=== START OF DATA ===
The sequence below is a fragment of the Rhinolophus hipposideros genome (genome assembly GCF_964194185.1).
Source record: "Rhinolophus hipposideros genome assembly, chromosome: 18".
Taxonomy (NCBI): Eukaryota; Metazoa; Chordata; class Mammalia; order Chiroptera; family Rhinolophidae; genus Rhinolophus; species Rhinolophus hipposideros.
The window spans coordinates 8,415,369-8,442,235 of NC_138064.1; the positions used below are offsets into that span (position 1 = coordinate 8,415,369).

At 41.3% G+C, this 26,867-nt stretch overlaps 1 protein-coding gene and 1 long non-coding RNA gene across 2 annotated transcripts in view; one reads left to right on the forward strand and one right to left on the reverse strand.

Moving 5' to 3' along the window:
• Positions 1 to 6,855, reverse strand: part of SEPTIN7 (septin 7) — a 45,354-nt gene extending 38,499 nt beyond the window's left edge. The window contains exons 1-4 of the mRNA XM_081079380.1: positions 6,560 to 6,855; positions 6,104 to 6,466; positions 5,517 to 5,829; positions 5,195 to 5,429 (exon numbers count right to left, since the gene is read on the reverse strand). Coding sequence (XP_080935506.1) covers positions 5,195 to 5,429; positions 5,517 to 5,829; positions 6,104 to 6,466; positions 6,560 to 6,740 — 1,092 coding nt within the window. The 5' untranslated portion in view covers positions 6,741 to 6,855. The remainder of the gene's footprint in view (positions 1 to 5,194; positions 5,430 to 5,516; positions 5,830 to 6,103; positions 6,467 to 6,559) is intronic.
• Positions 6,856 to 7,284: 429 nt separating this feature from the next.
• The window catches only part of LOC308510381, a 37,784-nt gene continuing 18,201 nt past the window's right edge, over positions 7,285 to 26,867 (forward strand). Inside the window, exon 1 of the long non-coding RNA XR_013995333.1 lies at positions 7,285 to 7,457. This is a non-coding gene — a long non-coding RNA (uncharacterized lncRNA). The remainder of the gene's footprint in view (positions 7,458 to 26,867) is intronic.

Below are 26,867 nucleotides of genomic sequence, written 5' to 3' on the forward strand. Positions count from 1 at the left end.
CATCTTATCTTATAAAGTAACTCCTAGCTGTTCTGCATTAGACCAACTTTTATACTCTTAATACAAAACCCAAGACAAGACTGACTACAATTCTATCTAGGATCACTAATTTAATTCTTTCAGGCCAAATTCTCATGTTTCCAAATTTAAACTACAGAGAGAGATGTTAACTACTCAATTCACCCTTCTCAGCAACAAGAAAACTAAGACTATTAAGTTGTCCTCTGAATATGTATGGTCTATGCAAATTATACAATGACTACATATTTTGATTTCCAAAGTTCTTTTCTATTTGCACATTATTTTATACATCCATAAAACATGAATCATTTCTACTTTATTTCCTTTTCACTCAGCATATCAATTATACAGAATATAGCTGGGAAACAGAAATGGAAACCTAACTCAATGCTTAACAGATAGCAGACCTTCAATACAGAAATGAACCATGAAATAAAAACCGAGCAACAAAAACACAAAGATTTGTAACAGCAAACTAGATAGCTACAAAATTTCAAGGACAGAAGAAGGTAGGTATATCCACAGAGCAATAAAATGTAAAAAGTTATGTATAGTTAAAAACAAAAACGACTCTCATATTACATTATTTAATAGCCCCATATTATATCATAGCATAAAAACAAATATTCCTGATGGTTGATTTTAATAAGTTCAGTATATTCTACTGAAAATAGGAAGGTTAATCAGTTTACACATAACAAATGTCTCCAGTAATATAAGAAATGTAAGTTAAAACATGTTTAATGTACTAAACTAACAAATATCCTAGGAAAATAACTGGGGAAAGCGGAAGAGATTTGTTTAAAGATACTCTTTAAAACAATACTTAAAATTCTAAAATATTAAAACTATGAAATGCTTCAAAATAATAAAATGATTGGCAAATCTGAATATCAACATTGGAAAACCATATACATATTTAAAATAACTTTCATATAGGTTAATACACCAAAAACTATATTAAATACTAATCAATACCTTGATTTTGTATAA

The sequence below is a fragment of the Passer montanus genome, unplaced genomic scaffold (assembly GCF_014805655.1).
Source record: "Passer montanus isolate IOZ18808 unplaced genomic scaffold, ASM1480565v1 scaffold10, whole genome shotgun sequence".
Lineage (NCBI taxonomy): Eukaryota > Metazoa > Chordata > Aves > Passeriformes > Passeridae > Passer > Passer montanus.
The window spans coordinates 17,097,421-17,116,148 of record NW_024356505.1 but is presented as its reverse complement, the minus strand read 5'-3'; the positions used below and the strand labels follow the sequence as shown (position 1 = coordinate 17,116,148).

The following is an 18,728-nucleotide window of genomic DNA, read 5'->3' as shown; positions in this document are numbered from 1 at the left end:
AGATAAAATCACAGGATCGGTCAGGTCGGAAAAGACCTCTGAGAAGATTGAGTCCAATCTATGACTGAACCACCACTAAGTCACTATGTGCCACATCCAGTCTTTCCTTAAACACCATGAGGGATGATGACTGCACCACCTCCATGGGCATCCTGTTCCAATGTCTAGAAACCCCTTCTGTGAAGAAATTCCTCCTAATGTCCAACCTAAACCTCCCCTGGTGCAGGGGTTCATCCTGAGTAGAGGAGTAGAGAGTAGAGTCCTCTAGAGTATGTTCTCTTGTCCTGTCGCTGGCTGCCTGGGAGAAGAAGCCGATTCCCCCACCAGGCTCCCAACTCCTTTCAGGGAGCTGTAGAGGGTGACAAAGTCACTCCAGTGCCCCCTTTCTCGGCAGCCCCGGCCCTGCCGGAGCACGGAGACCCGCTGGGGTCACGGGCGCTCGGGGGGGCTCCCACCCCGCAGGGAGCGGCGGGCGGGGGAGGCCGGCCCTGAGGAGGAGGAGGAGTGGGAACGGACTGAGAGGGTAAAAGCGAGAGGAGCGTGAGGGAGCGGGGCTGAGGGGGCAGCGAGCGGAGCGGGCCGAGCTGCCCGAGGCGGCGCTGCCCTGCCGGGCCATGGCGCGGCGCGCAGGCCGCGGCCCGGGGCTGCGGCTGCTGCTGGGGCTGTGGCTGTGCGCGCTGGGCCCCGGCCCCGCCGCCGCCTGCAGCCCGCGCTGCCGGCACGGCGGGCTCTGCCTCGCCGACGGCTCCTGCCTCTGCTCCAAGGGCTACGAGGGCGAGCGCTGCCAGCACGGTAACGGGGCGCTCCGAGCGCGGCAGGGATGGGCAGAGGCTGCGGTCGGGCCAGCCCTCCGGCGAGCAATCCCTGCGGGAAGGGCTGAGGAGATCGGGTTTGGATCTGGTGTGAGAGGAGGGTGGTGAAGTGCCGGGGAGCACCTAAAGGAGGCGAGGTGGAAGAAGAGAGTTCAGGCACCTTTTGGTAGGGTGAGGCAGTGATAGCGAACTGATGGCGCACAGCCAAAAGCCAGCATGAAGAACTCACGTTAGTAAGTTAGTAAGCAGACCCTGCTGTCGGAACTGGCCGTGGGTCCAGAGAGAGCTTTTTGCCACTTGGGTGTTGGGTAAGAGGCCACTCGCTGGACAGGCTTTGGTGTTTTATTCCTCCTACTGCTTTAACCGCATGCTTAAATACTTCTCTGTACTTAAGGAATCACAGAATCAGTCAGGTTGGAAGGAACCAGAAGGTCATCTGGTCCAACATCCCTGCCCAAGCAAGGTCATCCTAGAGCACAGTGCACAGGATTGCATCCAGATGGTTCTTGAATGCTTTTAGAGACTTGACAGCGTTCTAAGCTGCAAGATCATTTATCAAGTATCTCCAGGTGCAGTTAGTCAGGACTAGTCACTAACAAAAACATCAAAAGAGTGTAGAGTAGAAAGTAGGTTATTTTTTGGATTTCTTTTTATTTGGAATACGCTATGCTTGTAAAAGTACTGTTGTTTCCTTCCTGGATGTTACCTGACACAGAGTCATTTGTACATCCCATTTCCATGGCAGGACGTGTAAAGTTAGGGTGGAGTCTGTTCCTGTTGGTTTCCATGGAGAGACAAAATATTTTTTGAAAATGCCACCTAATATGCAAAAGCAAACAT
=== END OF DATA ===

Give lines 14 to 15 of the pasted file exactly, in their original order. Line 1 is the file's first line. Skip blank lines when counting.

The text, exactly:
Lineage (NCBI taxonomy): Eukaryota > Metazoa > Chordata > Aves > Passeriformes > Passeridae > Passer > Passer montanus.
The window spans coordinates 17,097,421-17,116,148 of record NW_024356505.1 but is presented as its reverse complement, the minus strand read 5'-3'; the positions used below and the strand labels follow the sequence as shown (position 1 = coordinate 17,116,148).